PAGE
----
CiviCRM background and structure

History, purpose, alignment

As detailed in a 2006 status report on the project, CiviCRM was launched in 2005 as the first open-source CRM software. This report makes clear that its openness is both practical and ideological:

Technology is not a sufficient condition for raising nonprofit effectiveness. It is a well documented fact that technology only impacts corporate productivity when combined with changes in business process. Technology and business process together are necessary and sufficient conditions for increasing nonprofit effectiveness.

We are building an open source ecosystem that allows us to tackle both the technology problem and the business process problem at the same time, relying on an existing nonprofit consulting industry to deploy CiviCRM and improve effectiveness.

People and organizations contribute to CiviCRM development because they can sell business process services to large nonprofits. Small nonprofits benefit because the software is free and open source. Philanthropic resources can invest in solving the business process problems in small organizations in a sustainable, reusable and viral way. This is made possible by free technology and an open source community.

While there are many practical reasons I became involved with Civi--at my last job I worked closely with an organization that is a big contributor; the product is much better suited to organizations I work with than any other affordable CRM I have evaluated--the alignment of their stance with mine is profound. While I would phrase it quite differently from the author of the report quoted above, I strongly believe and my experience has borne out that no matter how sophisticated, well-designed, or feature-rich your technological tools may be, unless those tools are aligned with your work practices, they won't help. I also hold dear many things that overlap with some important ideals of open source in general and Civi (perhaps because of its nonprofit focus) in particular: mutual aid, resource sharing, and the like.


The Civi website estimates the community at more than 15,000 people, though they are not at all clear on who they're counting. So while hard numbers may not be available, the developer community is very robust, with sprints happening several times a year (for some reason the most recent sprint, happening this week in London, is not listed here). Users, implementers, and developers (categories that often overlap) hold regular meetups, conferences, and trainings. The forums are active—to the point of being overwhelming sometimes!

Members are located all over the world: the core team (see "Project structure," below) has members in the U.S., the U.K., and India; core contributors in those countries and Australia, New Zealand, Mexico, and many countries in Europe. (I'm sure there are more locations for contributors--I just don't know what they are.) The user community is similarly global: As noted on an About page, "CiviCRM is localized in over 20 languages including: Chinese (Taiwan, China), Dutch, English (Australia, Canada, U.S., UK), French (France, Canada), German, Italian, Japanese, Russian, and Swedish."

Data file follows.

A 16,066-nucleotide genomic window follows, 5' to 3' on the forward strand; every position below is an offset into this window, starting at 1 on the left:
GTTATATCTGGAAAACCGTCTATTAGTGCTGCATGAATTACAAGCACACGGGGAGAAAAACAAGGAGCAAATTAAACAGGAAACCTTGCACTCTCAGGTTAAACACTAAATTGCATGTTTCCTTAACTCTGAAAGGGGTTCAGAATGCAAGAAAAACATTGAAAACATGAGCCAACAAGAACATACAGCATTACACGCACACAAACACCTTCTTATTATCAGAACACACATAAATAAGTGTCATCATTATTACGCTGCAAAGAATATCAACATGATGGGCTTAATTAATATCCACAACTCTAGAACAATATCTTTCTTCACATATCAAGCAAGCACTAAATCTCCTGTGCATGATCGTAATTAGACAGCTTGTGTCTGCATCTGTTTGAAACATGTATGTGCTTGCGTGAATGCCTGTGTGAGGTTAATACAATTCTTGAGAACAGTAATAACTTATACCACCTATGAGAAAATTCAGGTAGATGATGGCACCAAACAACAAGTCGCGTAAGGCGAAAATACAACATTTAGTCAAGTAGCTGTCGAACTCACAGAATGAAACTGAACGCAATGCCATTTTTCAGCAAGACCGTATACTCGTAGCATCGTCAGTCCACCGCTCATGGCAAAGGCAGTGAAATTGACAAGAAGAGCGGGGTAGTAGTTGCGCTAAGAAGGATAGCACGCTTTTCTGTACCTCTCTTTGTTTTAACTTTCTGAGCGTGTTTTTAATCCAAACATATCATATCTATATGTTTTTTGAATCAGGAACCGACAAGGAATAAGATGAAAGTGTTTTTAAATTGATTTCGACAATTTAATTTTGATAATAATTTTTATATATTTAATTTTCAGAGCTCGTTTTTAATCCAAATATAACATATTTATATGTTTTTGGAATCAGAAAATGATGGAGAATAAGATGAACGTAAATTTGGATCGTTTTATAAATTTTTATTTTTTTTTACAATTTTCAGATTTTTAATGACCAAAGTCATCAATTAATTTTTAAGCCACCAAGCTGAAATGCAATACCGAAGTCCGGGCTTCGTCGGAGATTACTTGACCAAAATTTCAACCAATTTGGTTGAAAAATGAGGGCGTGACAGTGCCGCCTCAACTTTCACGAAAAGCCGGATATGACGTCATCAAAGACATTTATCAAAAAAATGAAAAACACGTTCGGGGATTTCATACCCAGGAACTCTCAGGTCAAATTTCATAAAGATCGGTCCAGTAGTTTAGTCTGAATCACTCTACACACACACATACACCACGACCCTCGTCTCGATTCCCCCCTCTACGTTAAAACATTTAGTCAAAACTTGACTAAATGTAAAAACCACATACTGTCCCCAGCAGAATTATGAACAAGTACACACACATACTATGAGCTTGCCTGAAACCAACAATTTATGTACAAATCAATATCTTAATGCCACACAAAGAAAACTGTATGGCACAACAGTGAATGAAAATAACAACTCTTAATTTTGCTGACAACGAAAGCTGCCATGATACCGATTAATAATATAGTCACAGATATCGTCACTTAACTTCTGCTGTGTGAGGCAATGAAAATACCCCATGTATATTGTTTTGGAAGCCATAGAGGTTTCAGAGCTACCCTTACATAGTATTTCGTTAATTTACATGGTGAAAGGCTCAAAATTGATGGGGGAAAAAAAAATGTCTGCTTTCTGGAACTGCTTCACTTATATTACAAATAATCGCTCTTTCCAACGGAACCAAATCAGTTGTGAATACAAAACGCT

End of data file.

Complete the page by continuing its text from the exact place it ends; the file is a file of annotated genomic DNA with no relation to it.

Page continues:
This far-flung project uses all the tools you'd expect: the codebase in a version control system, a bug tracker, forums, a developer wiki, a documentation wiki, an IRC channel, and various mailing lists. (Oh, and there are also some books.)

While all this communication infrastructure is great, in my opinion it would be a huge benefit to the project if it were more streamlined. It's difficult for newcomers to get oriented and there's a lot of redundancy. And while I can't speak to the situation for contributing developers, for documentation people a lot of the resources are underused/ out of date. The documentation roadmap hasn't been updated since January, there's been no traffic on the documentation email list in even longer, and a number of documentation issues that have been identified to me over email as longstanding ones are not in the issue tracker (which does have a documentation category). (This is something I'd like to address with other community members and contribute to fixing, but I didn't want to lead with complaints in my first interaction in 18 months.)

However, as a result of this overproliferation of communications infrastructure and in direct contradiction to the best practices laid out by Karl Fogel, a lot of conversation about documentation happens over private email.

Project structure

Civi is maintained and run by community members led by and in partnership with a group of people known as the "core team"-- seven developers and one implementer who manage the community, decide what goes on the development roadmap, talk Civi up at conferences, write code, write documentation, and (I can only assume because this work is necessary and almost always invisible) tend to the day-to-day administrative work of running any kind of organization (payroll, tax filings, business licensing, etc.).

There are core community members as well--consultants who take part in sprints, write new modules, fix bugs, bring their clients' perspectives, do community management, and more.

This information is gleaned from my involvement with Civi first as a user and then as a contributor on the documentation team; taking part in a sprint in the spring of 2012 was a very interesting window onto the project. While the phrase "the core team" was used a lot (as in "That's up to the core team," "Ask someone on the core team," etc.), the core team members themselves were actively trying to discourage its use and the attendant distinctions between them and other members of the community. However, in my opinion a project this large needs more active management than could be provided without a core team or similar body.